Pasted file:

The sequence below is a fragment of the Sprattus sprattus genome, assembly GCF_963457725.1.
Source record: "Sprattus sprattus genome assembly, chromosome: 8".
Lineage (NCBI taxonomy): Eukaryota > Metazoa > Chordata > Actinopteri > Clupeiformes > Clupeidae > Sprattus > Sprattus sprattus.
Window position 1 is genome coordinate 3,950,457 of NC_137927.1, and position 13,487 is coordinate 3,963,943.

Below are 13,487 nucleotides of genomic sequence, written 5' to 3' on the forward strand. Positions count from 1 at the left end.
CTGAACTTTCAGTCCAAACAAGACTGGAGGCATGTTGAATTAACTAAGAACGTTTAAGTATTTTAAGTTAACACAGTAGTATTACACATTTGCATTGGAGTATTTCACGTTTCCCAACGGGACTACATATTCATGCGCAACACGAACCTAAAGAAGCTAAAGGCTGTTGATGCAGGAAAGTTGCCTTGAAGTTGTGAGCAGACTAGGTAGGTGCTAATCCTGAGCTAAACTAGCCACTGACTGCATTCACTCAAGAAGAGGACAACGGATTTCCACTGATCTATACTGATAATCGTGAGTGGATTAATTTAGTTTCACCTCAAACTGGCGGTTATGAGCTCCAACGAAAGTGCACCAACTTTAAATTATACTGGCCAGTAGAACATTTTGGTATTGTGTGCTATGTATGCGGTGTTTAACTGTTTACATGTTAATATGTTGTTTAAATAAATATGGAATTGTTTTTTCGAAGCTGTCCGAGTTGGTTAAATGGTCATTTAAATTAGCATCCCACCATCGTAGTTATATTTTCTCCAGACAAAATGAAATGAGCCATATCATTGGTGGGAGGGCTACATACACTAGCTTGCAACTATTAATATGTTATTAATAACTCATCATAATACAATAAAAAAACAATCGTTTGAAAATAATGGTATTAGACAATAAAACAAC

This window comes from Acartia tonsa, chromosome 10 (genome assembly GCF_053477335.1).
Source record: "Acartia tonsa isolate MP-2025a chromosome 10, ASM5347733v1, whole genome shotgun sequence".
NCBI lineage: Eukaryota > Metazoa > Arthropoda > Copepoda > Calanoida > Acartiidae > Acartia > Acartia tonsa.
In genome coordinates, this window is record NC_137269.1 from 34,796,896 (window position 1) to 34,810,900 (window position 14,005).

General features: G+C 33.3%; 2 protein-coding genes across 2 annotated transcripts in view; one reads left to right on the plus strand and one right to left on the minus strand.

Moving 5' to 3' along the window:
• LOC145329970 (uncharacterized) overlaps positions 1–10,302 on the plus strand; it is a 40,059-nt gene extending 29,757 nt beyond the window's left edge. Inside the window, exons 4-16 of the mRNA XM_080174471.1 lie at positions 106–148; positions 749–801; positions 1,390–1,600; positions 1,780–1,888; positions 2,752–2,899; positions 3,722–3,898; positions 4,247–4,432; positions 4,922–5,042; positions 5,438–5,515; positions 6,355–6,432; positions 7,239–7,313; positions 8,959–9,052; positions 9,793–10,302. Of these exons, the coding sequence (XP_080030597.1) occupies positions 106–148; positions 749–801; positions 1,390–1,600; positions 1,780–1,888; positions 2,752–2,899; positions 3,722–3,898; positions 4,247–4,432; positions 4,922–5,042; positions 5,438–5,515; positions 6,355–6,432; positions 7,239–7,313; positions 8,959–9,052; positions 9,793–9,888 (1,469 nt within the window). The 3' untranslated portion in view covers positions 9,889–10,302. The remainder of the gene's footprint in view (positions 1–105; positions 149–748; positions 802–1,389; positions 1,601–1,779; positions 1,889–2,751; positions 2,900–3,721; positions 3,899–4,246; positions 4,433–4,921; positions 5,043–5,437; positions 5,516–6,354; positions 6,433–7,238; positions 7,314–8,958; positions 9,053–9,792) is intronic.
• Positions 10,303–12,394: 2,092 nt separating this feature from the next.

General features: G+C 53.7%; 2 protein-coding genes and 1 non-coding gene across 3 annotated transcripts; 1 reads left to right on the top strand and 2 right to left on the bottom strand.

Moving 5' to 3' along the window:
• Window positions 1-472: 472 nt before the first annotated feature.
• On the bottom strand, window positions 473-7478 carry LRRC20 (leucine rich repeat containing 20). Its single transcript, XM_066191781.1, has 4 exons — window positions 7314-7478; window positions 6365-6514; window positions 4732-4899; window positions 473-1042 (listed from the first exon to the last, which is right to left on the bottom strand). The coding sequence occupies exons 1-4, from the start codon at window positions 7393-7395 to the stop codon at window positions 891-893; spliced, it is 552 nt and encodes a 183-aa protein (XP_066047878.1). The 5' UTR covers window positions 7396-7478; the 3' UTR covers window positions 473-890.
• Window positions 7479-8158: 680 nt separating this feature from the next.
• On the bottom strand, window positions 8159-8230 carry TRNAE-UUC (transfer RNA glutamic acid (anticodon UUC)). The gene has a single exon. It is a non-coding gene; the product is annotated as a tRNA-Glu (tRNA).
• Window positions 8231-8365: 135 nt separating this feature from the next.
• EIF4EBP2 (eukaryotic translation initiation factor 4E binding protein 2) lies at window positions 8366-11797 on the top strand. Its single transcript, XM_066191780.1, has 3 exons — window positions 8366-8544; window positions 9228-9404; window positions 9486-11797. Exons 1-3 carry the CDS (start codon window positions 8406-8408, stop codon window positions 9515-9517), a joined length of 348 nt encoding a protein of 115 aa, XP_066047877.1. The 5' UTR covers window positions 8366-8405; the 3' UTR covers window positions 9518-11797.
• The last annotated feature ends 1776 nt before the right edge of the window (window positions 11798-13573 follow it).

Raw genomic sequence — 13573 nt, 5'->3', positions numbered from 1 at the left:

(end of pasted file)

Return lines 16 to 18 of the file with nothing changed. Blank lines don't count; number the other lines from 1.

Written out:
Moving 5' to 3' along the window:
• Window positions 1-472: 472 nt before the first annotated feature.
• On the bottom strand, window positions 473-7478 carry LRRC20 (leucine rich repeat containing 20). Its single transcript, XM_066191781.1, has 4 exons — window positions 7314-7478; window positions 6365-6514; window positions 4732-4899; window positions 473-1042 (listed from the first exon to the last, which is right to left on the bottom strand). The coding sequence occupies exons 1-4, from the start codon at window positions 7393-7395 to the stop codon at window positions 891-893; spliced, it is 552 nt and encodes a 183-aa protein (XP_066047878.1). The 5' UTR covers window positions 7396-7478; the 3' UTR covers window positions 473-890.